[SPOILER ALERT: If you haven’t read or seen the whole Harry Potter series and you plan to, stop here!]
For months last year, my son listened avidly as I read him J.K. Rowling’s Harry Potter series, sometimes requesting we begin the next book immediately at the close of the previous one. Finally, in August, as the fan whirred and Felix rested his head on my chest, we reached that penultimate point when Harry walks through the Forbidden Forest to sacrifice himself to the Dark Lord, Voldemort. Terrified, Harry finds the loving ghosts of his parents and mentors accompanying him, providing him comfort and support.
As I read, my voiced thickened. I had already read this chapter years ago, long before thinking I’d ever be a dad, but had forgotten all about it. Now, the emotions—a child asking for assurance, parents who wish they could do something but can only offer words—resonated. When the spirit of his father tells Harry he’ll be with him “until the very end,” I cried. I mean I really cried. I ugly cried.
Felix, taken aback by how upset I was, gave me a tissue then patted my hand. “It’s going to be ok,” he told me, playing the role of parent.
The next morning, over breakfast, I asked him if that part made him feel as sad as it did me. It didn’t. “He’s the hero, so he’ll have a happy ending.”
“Maybe,” I said, impressed at how well he already picked up the conventions of hero tales, but dismayed that he couldn’t appreciate the bittersweet sorrow of the moment. “But this part is pretty sad, right?”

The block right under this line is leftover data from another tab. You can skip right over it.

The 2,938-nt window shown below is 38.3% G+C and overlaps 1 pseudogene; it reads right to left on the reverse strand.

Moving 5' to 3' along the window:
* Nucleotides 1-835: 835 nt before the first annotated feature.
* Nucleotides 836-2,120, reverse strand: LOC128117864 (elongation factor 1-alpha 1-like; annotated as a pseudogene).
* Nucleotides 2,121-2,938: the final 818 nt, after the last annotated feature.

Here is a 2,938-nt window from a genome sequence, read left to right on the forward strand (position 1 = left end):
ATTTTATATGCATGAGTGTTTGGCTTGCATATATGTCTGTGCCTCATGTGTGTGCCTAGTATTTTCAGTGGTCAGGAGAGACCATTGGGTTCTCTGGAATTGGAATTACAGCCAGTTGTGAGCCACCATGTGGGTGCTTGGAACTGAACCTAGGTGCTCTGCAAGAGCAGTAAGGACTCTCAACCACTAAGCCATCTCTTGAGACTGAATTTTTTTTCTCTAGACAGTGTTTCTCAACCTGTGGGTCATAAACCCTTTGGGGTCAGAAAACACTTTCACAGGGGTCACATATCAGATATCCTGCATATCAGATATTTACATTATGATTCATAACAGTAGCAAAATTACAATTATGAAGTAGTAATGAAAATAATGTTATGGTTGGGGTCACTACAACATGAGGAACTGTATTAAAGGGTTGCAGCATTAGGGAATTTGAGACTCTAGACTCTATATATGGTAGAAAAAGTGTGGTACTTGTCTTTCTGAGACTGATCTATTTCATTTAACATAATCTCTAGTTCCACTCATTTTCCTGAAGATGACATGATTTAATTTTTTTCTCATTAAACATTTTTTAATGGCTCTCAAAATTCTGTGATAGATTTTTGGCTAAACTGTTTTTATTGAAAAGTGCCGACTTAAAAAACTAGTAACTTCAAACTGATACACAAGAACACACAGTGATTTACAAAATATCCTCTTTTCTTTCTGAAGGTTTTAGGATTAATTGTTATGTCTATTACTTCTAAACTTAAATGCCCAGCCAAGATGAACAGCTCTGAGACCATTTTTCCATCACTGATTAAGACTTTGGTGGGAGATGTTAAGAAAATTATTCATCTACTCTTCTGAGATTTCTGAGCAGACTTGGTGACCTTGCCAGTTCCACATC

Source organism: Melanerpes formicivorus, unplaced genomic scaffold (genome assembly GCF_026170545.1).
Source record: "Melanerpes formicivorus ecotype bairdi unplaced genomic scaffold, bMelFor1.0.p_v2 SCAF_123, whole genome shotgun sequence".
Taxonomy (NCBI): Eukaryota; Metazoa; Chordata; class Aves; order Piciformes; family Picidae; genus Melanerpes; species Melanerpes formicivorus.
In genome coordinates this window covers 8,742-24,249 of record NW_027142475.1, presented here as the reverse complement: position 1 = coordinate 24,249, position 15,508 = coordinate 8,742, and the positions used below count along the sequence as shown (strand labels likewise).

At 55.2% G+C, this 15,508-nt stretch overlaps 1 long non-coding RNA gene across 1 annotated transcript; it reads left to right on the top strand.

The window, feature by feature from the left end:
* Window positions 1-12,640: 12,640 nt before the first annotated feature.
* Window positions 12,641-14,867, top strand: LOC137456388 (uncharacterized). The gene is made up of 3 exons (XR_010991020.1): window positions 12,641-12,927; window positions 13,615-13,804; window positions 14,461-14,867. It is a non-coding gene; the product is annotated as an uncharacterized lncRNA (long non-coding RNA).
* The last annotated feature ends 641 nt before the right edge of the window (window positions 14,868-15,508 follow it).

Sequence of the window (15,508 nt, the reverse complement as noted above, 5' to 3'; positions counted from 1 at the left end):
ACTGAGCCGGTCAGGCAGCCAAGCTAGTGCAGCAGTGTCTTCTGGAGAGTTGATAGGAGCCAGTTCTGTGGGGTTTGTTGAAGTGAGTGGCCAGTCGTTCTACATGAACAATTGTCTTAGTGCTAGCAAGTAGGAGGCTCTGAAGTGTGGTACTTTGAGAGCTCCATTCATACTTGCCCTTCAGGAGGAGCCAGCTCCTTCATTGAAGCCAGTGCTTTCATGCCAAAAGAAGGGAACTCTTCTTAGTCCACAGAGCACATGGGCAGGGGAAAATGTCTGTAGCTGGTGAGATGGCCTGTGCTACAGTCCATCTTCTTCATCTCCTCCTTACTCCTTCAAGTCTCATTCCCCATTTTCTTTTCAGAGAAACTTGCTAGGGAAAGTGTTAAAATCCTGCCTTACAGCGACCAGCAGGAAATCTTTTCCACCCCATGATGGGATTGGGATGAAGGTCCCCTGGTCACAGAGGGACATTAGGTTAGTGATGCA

He shrugged. “I just want to find out how he kills Voldemort!”
As I’d read him the series, book after book, I noticed how arriving at the end seemed to make a greater impact than the journey itself. Not because he didn’t like the story but because he really liked the feeling of completion and moving ahead, ticking the titles off one by one. A similar thing happens when Felix is doing his own reading. His teacher asks that Felix reads for thirty minutes every evening. Sometimes, he’ll shut the book mid-sentence when the allotted time is up. The quantifiable goal – reaching the last page, or the final minute – provides more pleasure than the text itself.
For a while, I thought that this was a quirk of Felix’s personality. He loves schedules and lists, crossing things off and getting things done. Then I realized that the culture of the school played a part as well. He’s in second grade, and since kindergarten, has been very aware of his “reading level,” which is measured, appropriately enough, by letters instead of numbers. The further along in the alphabet a student is, the better she or he is at reading, according to the school’s rubric, anyway. Reading levels are made very public, so Felix not only knows that he’s a level L or M or whatever, he knows that his friends are either above or below him. For an observant, quiet kid like Felix, this has had some profound effects on how he approaches reading.